News & Politics

What’s Up With the Wacky Weather?

It’s February 1, and it’s above 60 degrees. We talk to an expert over at Capital Weather Gang to find out why.

Jason Samenow. Photograph courtesy of The Washington Post.

Unless you live in a bunker and haven’t come out in weeks and weeks, you’ve noticed something wacky is up with the weather. Washington is experiencing what feels like springtime in winter. It’s been more warm than cold. The only significant snow, oddly, happened back in October. This week, temps have been in the high 50s and even the 60s. The ten-day forecast, including the February 11 anniversary of 2010’s “Snowmageddon,” is also predicted to be relatively mild, though a little cooler than this week.

To document the phenomenon, members of our staff snapped photos showing random signs of warmth around the city. We also checked in with Jason Samenow, chief meteorologist of the Washington Post’s Capital Weather Gang. The daily weather blog, which began as an independent site and was absorbed by the Post in 2008, is written by 15 contributors that provides the forecast, insight, and even some humor. Samenow has been interested in the way weather works since he was ten, and now he’s the Post’s first full-time weather editor.

Here’s what Samenow had to say:

What do you make of this wacky weather?

It’s certainly been unusually warm this winter, but January 2012 was the 17th warmest on record, so it wasn’t extraordinarily warm. It was just warm. Overall, we’re definitely seeing the number of warm months increasing in frequency. When you look at what’s happening locally, but also around the globe, you begin to think this is definitely an indication of climate change. Global warming is tilting the odds toward more warmer months, and we’re seeing that here.

Does La Niña have an impact?

We’re in a La Niña pattern, but it’s a moderate La Niña. If you look back at local climate history, when we have a moderate La Niña it’s more likely we’ll have a warm winter than a cold winter. La Niña is one part of the picture. The other reason for the warm pattern is something called the Arctic oscillation. It’s in its positive phase, which means all the cold air has been locked up at the higher latitudes. For example, many parts of Alaska had the coldest January on record.

How do these patterns relate to global warming?

Scientists are still trying to figure out how global warming influences those patterns, but it’s not well understood.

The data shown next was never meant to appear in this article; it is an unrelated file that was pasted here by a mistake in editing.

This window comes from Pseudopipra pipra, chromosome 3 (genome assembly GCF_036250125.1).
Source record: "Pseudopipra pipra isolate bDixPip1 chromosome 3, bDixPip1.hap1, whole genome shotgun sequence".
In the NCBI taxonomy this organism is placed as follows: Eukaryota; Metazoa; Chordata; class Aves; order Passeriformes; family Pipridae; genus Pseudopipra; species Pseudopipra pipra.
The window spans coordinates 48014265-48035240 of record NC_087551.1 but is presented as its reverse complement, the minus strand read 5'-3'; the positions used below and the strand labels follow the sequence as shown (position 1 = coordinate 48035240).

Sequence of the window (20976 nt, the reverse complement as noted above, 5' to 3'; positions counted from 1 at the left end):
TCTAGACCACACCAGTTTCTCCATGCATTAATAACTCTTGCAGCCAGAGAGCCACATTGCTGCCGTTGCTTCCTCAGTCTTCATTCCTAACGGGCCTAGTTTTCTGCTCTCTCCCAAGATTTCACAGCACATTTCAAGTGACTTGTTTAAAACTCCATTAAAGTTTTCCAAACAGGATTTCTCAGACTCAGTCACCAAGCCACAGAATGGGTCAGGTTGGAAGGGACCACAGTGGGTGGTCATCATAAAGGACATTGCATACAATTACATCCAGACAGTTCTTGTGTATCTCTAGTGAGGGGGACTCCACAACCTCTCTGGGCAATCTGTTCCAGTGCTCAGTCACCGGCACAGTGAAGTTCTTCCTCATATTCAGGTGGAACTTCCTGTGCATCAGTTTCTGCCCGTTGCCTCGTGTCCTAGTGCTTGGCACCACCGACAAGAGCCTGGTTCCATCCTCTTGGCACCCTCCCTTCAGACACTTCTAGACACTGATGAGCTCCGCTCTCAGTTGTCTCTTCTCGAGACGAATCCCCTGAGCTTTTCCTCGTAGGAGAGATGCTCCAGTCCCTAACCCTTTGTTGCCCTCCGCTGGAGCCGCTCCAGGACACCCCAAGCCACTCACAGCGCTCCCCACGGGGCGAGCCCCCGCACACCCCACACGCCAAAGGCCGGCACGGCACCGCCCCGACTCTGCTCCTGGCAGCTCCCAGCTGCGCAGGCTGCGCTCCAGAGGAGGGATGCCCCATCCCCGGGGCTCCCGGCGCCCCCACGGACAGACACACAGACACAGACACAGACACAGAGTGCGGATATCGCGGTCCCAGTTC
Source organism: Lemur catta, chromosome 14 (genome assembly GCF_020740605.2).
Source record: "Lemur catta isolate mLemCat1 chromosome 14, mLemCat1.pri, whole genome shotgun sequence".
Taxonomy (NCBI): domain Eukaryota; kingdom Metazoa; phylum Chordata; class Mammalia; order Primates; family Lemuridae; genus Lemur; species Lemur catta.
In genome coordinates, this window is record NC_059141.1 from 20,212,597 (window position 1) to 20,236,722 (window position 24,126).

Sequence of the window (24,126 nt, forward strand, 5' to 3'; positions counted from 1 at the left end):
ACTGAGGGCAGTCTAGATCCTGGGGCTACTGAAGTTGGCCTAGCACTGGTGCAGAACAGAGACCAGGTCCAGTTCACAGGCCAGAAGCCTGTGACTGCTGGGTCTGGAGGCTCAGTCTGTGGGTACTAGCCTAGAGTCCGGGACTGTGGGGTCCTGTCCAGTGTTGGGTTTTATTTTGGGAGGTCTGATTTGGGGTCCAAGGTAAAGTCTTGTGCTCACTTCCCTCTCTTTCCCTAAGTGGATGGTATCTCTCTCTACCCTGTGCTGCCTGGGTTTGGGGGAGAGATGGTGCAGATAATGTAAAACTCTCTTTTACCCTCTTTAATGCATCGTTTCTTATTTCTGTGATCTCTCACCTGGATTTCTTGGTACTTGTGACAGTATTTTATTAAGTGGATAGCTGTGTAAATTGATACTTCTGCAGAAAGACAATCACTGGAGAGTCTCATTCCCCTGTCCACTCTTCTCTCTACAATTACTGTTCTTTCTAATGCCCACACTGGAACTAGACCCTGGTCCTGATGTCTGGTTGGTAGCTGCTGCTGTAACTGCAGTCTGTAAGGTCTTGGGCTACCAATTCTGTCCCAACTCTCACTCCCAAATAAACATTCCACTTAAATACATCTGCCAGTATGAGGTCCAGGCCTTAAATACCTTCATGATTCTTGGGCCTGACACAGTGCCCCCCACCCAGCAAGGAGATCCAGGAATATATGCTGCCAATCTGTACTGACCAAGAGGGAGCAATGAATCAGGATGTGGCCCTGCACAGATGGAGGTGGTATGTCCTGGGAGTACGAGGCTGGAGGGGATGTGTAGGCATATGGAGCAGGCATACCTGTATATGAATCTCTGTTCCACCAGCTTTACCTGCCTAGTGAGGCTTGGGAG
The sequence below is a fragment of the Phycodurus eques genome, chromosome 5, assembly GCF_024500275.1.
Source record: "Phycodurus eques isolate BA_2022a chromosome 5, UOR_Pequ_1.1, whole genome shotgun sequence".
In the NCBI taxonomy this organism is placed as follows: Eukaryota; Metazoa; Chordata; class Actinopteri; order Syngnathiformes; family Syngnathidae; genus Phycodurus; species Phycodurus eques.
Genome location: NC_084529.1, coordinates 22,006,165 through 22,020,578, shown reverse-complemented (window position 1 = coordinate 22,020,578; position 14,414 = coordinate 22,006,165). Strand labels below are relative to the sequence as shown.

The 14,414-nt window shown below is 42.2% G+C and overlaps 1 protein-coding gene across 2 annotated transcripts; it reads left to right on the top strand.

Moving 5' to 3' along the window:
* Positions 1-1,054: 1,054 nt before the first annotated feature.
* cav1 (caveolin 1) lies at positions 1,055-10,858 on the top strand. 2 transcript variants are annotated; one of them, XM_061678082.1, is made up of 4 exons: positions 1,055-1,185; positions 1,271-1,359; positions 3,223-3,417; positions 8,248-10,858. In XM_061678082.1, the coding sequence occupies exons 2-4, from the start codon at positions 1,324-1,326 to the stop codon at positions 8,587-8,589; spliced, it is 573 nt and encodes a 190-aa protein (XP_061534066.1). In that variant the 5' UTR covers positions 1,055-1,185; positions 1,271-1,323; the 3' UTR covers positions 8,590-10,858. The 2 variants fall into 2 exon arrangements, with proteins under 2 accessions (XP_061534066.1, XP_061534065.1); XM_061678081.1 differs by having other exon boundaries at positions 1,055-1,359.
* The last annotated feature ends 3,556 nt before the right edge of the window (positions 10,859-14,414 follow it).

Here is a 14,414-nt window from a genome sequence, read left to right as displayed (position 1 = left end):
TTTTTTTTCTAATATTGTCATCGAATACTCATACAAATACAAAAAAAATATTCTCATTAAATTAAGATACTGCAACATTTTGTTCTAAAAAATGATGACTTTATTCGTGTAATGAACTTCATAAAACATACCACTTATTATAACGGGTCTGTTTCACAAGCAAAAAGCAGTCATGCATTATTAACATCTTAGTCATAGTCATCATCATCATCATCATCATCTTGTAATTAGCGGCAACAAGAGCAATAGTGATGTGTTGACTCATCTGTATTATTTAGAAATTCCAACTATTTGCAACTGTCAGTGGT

When CWG surveyed readers, the majority said they would prefer another “Snowmageddon,” such as we had two years go. Are they nuts?

The vote was pretty close. It was 53 percent in favor of Snowmageddon versus 47 percent preferring warm weather. A significant contingent of our readers are weather enthusiasts who prefer snow. I prefer snow storms. Many of my weather brethren are in the same boat.

You’re a native Washingtonian. This city seems more weather-obsessed than most. Why is that?

Because I haven’t lived in other weather cities, it’s hard for me to say if that’s true. You have such a geographic mix of people in this region. A lot of people from the South, who aren’t used to the snow. Also, because snow isn’t common here, people tend to panic when we get snowstorms. There’s an especially heightened interest in snow events here.

Do you find Washingtonians tend to prefer cool weather over warm?

Based on our social media responses, when we informally poll people, readers prefer warmth versus cold. People respond favorably to our tweets about warm weather. But they respond negatively to extreme heat. We saw that last summer, coming off the two hottest Julys on record. The combination of heat and humidity in DC is so oppressive and punishing.

Do you forecast another record hot July?

There’s little skill in predicting summer temps in winter. The fact that we’ve had a warm winter so far has no predictive value for summer temps. I won’t make a call at this point, except to say that we’ve been trending warmer in the summer. Statistically, it’s highly unlikely we’ll see a record hot summer for the third year in a row, but who knows?

Is there a point in the calendar when the threat of snow is over?

By March, the chances are rapidly declining. Sometimes we’ll see some wet snow in early April, but that’s about as late as it will happen. By mid-April, snow is pretty much unheard of.

Tomorrow is Groundhog Day. I don’t imagine you buy into that tradition, but what’s your prediction?

I’d go with the groundhog not seeing its shadow, which means spring is around the corner.


Our staff captured some images of the wacky weather in action, check them out below.